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Year in Review: 2015

New construction, leadership and accolades marked a year of major changes for the University of Missouri College of Engineering. Take a look back on some of the highlights from the College in 2015.

New Leadership

The College of Engineering welcomed Elizabeth G. Loboa, its first female dean and 11th overall, in mid-fall with an open forum and reception.

Photo: Elizabeth Loboa talking to Sudarshan Loyalka.

MU Engineering Dean Elizabeth Loboa chats with nuclear engineering Professor Sudarshan Loyalka at a welcoming reception in her honor.

Dean Loboa hit the ground running, spending time with individual faculty members and departments, and it using the first few months of her tenure to get to know the College, its students, alumni and employees, and she has begun to set a strategic plan for the College and determine its longterm goals.

Breaking Ground

The College of Engineering started 2015 with plans underway to break ground on the Lafferre Hall Renovation project. By January, the first phase of the renovation, including preparation and relocating offices and labs, was mostly complete. The construction portion of the project officially broke ground April 18 with a ceremony attended by campus and state leaders.

Panoramic view of the work zone where the 1944 addition once stood.

From the roof of the 2009 addition facing north, this panoramic view shows the construction area where a now-demolished 1944 addition once stood. Notice the Lafferre Hall tower and Switzler Hall bell tower to the right (northeast).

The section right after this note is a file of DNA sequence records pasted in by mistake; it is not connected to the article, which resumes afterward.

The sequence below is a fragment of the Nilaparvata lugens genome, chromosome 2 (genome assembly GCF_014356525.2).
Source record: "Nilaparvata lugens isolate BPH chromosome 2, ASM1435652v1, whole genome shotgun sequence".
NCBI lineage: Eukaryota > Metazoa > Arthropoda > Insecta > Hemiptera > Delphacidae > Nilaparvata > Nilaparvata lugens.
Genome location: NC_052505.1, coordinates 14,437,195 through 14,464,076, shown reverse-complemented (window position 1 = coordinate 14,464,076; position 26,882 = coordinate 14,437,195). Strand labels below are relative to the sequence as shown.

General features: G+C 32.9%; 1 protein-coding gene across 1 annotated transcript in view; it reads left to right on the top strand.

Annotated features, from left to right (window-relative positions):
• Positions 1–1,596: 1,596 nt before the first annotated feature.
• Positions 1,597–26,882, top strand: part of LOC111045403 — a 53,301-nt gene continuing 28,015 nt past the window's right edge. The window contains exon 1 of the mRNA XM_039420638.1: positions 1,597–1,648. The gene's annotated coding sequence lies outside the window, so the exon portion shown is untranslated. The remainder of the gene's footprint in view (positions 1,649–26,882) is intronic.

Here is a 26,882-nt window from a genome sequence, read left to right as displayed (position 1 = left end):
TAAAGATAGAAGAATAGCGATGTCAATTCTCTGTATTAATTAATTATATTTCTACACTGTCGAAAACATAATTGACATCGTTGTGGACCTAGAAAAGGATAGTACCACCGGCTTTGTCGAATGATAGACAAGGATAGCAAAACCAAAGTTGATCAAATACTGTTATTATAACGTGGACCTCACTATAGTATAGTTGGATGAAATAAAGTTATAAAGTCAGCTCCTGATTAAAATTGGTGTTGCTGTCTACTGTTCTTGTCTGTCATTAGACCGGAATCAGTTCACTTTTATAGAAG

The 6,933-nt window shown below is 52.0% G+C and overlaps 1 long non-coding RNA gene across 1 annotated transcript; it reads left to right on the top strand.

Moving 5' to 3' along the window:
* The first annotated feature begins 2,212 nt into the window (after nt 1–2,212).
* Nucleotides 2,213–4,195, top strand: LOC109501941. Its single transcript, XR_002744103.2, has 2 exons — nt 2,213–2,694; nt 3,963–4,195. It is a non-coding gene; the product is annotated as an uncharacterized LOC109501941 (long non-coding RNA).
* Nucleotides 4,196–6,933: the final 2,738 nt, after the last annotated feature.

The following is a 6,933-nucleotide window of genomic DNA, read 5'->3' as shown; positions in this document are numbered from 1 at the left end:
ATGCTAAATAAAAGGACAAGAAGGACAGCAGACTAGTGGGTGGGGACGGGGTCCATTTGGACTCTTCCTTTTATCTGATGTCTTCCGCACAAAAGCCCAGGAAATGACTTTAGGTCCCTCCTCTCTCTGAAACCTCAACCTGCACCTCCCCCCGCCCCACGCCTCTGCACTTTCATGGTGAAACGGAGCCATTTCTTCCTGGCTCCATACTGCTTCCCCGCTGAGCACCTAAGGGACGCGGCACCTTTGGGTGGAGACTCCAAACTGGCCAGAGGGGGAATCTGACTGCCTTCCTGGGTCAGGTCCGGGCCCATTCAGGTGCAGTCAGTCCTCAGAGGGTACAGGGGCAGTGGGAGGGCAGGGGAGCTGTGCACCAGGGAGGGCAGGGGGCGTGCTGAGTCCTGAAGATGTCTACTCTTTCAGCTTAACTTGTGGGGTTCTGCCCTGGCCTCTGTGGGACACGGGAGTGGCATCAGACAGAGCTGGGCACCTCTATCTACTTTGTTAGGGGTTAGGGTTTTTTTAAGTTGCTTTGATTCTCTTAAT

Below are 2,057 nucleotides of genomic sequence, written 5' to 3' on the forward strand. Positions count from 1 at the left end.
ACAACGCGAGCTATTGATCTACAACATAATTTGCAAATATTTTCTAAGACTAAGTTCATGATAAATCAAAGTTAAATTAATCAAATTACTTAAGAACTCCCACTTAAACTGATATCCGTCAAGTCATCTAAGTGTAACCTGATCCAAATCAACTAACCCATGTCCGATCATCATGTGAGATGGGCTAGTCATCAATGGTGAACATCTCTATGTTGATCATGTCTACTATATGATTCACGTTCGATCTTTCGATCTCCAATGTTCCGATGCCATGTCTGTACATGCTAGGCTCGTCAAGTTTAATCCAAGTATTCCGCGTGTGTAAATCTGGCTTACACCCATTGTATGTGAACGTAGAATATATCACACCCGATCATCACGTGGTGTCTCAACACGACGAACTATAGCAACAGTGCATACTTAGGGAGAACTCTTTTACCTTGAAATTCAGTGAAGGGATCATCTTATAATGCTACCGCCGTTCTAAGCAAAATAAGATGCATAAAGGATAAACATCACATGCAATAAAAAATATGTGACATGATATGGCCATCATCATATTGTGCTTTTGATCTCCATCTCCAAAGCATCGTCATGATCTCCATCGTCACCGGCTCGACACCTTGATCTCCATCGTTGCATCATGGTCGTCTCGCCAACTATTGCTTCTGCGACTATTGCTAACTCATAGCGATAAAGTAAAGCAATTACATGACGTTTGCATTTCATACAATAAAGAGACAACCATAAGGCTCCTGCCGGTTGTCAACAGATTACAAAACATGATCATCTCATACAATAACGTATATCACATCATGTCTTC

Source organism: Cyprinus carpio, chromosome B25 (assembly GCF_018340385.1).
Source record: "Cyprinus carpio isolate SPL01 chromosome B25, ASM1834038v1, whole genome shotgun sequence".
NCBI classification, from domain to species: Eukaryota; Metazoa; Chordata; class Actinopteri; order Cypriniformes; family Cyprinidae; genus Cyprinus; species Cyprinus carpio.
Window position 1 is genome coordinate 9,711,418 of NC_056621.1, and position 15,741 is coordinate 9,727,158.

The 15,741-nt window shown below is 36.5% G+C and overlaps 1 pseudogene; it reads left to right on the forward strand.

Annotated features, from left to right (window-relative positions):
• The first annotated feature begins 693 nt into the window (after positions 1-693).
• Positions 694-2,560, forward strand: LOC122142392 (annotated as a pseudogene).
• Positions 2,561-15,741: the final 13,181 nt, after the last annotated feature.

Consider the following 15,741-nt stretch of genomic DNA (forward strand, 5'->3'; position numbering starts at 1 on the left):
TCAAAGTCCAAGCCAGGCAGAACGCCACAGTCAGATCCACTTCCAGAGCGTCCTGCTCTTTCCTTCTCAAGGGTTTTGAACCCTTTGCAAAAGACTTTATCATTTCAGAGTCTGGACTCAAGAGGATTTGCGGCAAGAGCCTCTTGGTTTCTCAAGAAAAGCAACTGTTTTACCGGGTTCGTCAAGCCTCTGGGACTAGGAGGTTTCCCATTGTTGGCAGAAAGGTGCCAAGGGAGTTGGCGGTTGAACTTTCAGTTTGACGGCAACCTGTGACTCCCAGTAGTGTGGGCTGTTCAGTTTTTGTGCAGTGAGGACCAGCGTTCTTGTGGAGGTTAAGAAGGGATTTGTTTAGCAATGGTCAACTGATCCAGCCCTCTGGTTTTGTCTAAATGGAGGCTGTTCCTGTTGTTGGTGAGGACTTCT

The renovation has continued steadily since the 1935 and 1944 additions to Lafferre Hall were demolished in the spring. The Industrial and Manufacturing Systems Engineering Department offices have relocated to Engineering Building North (the Old Student Health Center), while the Civil and Environmental Engineering Department has temporarily relocated to the Heinkel Building while crews begin updates to the 1892 portion of the building. Completion is scheduled for the Spring 2017 semester.

Keep up with the Lafferre Renovation here.

Women in Engineering Center opens

An anonymous gift was donated at the end of 2014 to open a Women in Engineering Center at the College of Engineering. The mission of the center is to serves as the central location for all activities that support the recruitment of women students into the College of Engineering and their retention until an engineering degree is received. An open house was held in February to introduce the center director and coordinator.

Civil and environmental engineering Professor Kate Trauth, director of the college’s new Women in Engineering Center, introduces center coordinator Jayme Gardner at the center’s launch event in February.

Civil and environmental engineering Professor Kate Trauth, director of the college’s new Women in Engineering Center, introduces center coordinator Jayme Gardner at the center’s launch event in February. Photo by Shelby Kardell

Over the next five years, the center plans to work toward four primary strategic goals, including assessing the climate in the College as it relates to women and other dimensions of diversity, eliminating individual and structural barriers to recruitment, success and retention of women students, and establishing a funding and engagement mechanism for the center to ensure its continued existence, growth and support from alumni and industry.

Moving on: Faculty retirements

At the end of the summer, Mizzou Engineering saw the retirement of several longtime faculty members.

Rick Whelove talking to Monica Frank.

MAE retiring resident instructor Rick Whelove talks to Monica Frank, MU Engineering grants and contracts administrator, at his retirement reception.

Faculty members who retired in 2015 were Tom Marrero (chemical engineering), Gordon Springer (computer science), Sam Kiger and Mark Virkler (civil engineering), Harry Tyrer (electrical engineering), Uee Wan Cho and Rick Whelove (mechanical engineering). The retirements took effect at the end of the summer.

Marrero later passed away in December.

Research benefits College, people